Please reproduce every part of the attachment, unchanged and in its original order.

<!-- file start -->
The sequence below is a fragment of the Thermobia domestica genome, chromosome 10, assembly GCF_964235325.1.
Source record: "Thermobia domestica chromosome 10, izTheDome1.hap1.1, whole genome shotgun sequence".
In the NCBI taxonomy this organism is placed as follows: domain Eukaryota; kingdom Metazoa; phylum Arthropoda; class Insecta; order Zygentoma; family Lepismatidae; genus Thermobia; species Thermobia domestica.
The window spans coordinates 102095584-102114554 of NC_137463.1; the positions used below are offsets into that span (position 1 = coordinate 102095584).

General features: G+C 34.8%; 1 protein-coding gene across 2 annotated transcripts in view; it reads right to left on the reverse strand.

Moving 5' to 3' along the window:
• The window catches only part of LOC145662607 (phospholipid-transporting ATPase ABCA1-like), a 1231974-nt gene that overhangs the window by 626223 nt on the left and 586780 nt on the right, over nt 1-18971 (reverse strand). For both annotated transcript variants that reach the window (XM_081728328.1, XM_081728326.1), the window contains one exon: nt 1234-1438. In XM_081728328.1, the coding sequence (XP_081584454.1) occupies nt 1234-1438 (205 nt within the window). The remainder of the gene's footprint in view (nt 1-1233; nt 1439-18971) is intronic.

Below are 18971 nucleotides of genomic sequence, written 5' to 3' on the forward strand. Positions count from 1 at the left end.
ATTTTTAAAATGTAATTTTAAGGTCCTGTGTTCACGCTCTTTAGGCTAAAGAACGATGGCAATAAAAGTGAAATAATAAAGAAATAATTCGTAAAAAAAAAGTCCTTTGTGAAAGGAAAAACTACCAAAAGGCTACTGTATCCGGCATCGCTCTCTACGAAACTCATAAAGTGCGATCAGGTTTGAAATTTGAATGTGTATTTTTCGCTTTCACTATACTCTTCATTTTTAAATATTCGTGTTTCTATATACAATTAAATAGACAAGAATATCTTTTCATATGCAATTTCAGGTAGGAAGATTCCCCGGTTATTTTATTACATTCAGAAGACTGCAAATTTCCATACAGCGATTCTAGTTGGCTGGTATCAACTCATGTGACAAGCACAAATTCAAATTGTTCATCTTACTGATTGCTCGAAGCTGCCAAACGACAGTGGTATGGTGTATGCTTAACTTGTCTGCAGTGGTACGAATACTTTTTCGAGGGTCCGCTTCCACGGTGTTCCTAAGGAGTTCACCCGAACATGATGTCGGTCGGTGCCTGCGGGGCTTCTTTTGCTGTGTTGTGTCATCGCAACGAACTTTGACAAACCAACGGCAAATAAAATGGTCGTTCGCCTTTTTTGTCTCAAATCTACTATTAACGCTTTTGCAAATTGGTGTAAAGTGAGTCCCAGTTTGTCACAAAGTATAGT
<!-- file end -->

The sequence below is a fragment of the Thermobia domestica genome, chromosome 10, assembly GCF_964235325.1.
Source record: "Thermobia domestica chromosome 10, izTheDome1.hap1.1, whole genome shotgun sequence".
In the NCBI taxonomy this organism is placed as follows: domain Eukaryota; kingdom Metazoa; phylum Arthropoda; class Insecta; order Zygentoma; family Lepismatidae; genus Thermobia; species Thermobia domestica.
The window spans coordinates 102095584-102114554 of NC_137463.1; the positions used below are offsets into that span (position 1 = coordinate 102095584).

General features: G+C 34.8%; 1 protein-coding gene across 2 annotated transcripts in view; it reads right to left on the reverse strand.

Moving 5' to 3' along the window:
• The window catches only part of LOC145662607 (phospholipid-transporting ATPase ABCA1-like), a 1231974-nt gene that overhangs the window by 626223 nt on the left and 586780 nt on the right, over nt 1-18971 (reverse strand). For both annotated transcript variants that reach the window (XM_081728328.1, XM_081728326.1), the window contains one exon: nt 1234-1438. In XM_081728328.1, the coding sequence (XP_081584454.1) occupies nt 1234-1438 (205 nt within the window). The remainder of the gene's footprint in view (nt 1-1233; nt 1439-18971) is intronic.

Below are 18971 nucleotides of genomic sequence, written 5' to 3' on the forward strand. Positions count from 1 at the left end.
ATTTTTAAAATGTAATTTTAAGGTCCTGTGTTCACGCTCTTTAGGCTAAAGAACGATGGCAATAAAAGTGAAATAATAAAGAAATAATTCGTAAAAAAAAAGTCCTTTGTGAAAGGAAAAACTACCAAAAGGCTACTGTATCCGGCATCGCTCTCTACGAAACTCATAAAGTGCGATCAGGTTTGAAATTTGAATGTGTATTTTTCGCTTTCACTATACTCTTCATTTTTAAATATTCGTGTTTCTATATACAATTAAATAGACAAGAATATCTTTTCATATGCAATTTCAGGTAGGAAGATTCCCCGGTTATTTTATTACATTCAGAAGACTGCAAATTTCCATACAGCGATTCTAGTTGGCTGGTATCAACTCATGTGACAAGCACAAATTCAAATTGTTCATCTTACTGATTGCTCGAAGCTGCCAAACGACAGTGGTATGGTGTATGCTTAACTTGTCTGCAGTGGTACGAATACTTTTTCGAGGGTCCGCTTCCACGGTGTTCCTAAGGAGTTCACCCGAACATGATGTCGGTCGGTGCCTGCGGGGCTTCTTTTGCTGTGTTGTGTCATCGCAACGAACTTTGACAAACCAACGGCAAATAAAATGGTCGTTCGCCTTTTTTGTCTCAAATCTACTATTAACGCTTTTGCAAATTGGTGTAAAGTGAGTCCCAGTTTGTCACAAAGTATAGT